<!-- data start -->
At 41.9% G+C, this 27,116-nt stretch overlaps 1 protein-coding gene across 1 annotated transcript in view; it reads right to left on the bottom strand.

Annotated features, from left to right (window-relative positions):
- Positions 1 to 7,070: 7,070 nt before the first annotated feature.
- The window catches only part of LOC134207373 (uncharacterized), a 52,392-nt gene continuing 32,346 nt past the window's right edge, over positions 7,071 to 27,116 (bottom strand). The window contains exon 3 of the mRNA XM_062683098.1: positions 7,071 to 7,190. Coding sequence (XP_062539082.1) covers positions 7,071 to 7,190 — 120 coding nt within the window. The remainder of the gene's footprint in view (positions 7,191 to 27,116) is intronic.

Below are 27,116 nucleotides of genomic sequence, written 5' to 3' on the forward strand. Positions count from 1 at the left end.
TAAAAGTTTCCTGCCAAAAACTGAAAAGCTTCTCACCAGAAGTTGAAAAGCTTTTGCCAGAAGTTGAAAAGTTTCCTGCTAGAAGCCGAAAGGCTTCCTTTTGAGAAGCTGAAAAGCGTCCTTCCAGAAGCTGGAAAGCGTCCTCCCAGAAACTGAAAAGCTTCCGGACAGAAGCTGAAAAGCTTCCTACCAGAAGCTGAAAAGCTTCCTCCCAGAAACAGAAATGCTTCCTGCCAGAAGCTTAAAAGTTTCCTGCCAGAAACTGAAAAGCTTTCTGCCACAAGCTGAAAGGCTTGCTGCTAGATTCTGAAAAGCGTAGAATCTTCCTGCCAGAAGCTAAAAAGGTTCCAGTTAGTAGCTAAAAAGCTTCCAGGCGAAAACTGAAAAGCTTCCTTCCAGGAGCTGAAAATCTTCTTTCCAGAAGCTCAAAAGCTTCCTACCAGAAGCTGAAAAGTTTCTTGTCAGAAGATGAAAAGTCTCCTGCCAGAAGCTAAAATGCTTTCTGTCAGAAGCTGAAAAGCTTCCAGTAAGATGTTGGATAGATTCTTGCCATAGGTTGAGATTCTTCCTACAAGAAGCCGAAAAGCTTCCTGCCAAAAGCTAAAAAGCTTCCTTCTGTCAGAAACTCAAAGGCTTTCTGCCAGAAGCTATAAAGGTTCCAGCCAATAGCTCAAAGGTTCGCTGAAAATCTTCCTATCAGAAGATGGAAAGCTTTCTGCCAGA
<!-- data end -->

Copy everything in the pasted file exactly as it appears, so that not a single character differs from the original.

At 41.9% G+C, this 27,116-nt stretch overlaps 1 protein-coding gene across 1 annotated transcript in view; it reads right to left on the bottom strand.

Annotated features, from left to right (window-relative positions):
- Positions 1 to 7,070: 7,070 nt before the first annotated feature.
- The window catches only part of LOC134207373 (uncharacterized), a 52,392-nt gene continuing 32,346 nt past the window's right edge, over positions 7,071 to 27,116 (bottom strand). The window contains exon 3 of the mRNA XM_062683098.1: positions 7,071 to 7,190. Coding sequence (XP_062539082.1) covers positions 7,071 to 7,190 — 120 coding nt within the window. The remainder of the gene's footprint in view (positions 7,191 to 27,116) is intronic.

Below are 27,116 nucleotides of genomic sequence, written 5' to 3' on the forward strand. Positions count from 1 at the left end.
TAAAAGTTTCCTGCCAAAAACTGAAAAGCTTCTCACCAGAAGTTGAAAAGCTTTTGCCAGAAGTTGAAAAGTTTCCTGCTAGAAGCCGAAAGGCTTCCTTTTGAGAAGCTGAAAAGCGTCCTTCCAGAAGCTGGAAAGCGTCCTCCCAGAAACTGAAAAGCTTCCGGACAGAAGCTGAAAAGCTTCCTACCAGAAGCTGAAAAGCTTCCTCCCAGAAACAGAAATGCTTCCTGCCAGAAGCTTAAAAGTTTCCTGCCAGAAACTGAAAAGCTTTCTGCCACAAGCTGAAAGGCTTGCTGCTAGATTCTGAAAAGCGTAGAATCTTCCTGCCAGAAGCTAAAAAGGTTCCAGTTAGTAGCTAAAAAGCTTCCAGGCGAAAACTGAAAAGCTTCCTTCCAGGAGCTGAAAATCTTCTTTCCAGAAGCTCAAAAGCTTCCTACCAGAAGCTGAAAAGTTTCTTGTCAGAAGATGAAAAGTCTCCTGCCAGAAGCTAAAATGCTTTCTGTCAGAAGCTGAAAAGCTTCCAGTAAGATGTTGGATAGATTCTTGCCATAGGTTGAGATTCTTCCTACAAGAAGCCGAAAAGCTTCCTGCCAAAAGCTAAAAAGCTTCCTTCTGTCAGAAACTCAAAGGCTTTCTGCCAGAAGCTATAAAGGTTCCAGCCAATAGCTCAAAGGTTCGCTGAAAATCTTCCTATCAGAAGATGGAAAGCTTTCTGCCAGA